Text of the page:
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Flora of the Sonoran Desert Region

Brassica tournefortii - Sahara mustard
A dangerous invasive exotic weed

Click here for a text report

Photography by Mark Dimmitt

Mature Plant of Sahara mustard. Individual plants can grow to three feet tall and wide.

Young seedlings of Sahara mustard (left) and native dune evening-primrose (Oenothera deltoides). The native has little chance of surviving (next image).

Sahara mustard grows faster and larger than native annuals and smothers most of them. The lavender flowers above are a sand verbena (Abronia villosa).

A dense stand of Sahara mustard on Wiley's Well Road near Interstate 10, California.

Dead, burned creostebushes (Larrea divaricata tridentata) on Wiley's Well Road near I-10, California. The shrubs were not sufficiently close together to carry a fire, and native annuals that grow beneath and almost never get that dense either. Before the fire the area was probably thick with Sahara mustard as the adjacent area in the preceding image.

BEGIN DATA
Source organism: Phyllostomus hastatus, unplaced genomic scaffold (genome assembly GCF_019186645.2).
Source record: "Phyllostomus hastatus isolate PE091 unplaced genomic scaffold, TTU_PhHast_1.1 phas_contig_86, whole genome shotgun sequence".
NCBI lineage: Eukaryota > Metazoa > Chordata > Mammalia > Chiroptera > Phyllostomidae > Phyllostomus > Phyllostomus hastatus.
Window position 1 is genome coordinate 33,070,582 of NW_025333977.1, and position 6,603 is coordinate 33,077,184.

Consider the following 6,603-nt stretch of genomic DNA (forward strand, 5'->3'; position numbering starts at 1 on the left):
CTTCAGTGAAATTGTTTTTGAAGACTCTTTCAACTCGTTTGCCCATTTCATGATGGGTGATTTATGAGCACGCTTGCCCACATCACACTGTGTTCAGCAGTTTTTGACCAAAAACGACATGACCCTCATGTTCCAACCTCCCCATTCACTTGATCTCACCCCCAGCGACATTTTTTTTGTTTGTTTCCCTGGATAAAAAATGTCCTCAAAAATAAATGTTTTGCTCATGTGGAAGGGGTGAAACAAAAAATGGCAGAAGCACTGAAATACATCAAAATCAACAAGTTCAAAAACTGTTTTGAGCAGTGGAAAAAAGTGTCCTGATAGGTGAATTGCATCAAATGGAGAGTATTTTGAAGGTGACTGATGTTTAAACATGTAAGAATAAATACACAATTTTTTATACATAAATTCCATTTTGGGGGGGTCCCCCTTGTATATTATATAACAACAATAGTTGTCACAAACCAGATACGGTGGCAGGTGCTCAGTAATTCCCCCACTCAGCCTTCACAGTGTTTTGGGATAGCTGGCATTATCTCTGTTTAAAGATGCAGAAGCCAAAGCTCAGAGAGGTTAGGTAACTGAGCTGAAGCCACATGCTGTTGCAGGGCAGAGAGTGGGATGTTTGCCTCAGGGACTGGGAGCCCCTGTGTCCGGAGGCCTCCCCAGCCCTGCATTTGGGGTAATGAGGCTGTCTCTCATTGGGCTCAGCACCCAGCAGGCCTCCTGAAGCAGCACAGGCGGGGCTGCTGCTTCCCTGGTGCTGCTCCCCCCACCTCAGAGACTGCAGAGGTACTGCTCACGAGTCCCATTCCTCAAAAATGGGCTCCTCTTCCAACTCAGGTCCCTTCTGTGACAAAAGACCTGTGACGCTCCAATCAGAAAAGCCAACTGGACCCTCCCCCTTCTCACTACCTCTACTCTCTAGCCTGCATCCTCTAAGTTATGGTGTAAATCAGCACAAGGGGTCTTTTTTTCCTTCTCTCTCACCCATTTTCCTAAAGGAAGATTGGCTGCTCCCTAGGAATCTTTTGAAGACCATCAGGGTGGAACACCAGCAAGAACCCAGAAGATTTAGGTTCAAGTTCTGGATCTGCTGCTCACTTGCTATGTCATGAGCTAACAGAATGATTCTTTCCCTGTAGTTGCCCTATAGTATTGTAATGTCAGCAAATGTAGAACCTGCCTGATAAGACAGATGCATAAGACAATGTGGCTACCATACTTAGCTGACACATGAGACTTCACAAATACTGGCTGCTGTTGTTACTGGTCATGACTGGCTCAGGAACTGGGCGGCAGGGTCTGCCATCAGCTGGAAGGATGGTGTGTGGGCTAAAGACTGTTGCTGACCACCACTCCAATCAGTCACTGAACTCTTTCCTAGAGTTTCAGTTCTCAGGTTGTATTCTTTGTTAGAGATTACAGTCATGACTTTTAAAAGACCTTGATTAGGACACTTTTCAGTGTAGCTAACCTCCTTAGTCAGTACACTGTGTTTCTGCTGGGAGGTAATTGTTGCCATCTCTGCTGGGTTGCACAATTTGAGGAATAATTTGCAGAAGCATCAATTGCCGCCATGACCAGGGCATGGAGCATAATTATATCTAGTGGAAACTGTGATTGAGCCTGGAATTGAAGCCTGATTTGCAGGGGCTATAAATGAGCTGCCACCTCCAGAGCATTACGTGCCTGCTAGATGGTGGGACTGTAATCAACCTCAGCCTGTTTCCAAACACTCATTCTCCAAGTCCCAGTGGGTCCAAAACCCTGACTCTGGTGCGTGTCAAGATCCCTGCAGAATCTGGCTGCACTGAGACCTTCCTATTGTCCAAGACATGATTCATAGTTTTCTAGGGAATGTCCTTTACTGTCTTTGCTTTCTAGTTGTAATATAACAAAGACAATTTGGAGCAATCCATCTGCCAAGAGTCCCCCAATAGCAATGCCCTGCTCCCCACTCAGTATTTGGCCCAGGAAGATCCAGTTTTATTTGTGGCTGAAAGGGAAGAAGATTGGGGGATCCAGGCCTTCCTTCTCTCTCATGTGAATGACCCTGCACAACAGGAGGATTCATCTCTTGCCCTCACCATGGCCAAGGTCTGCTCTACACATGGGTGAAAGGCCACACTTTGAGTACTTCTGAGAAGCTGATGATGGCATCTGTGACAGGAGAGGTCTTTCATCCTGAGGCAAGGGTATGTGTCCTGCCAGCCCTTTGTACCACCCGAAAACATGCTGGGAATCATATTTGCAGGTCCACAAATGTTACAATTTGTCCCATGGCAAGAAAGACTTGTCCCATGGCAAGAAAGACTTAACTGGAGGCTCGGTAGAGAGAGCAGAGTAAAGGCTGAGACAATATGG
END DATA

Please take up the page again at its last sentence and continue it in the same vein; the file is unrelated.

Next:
Large areas of the Bouse Dunes in western Arizona have bee invaded by Sahara mustard. There used to be spectacular wildflower blooms here.

Left above: The sand dunes east of Twentynine Palms, CA (north of Joshua Tree National Park) in the wet spring of 1964. Right: the same area in 1998. Sahara mustard has invaded and there were almost no native wildflowers.

For more information, see the Sahara mustard page on our Invaders website.


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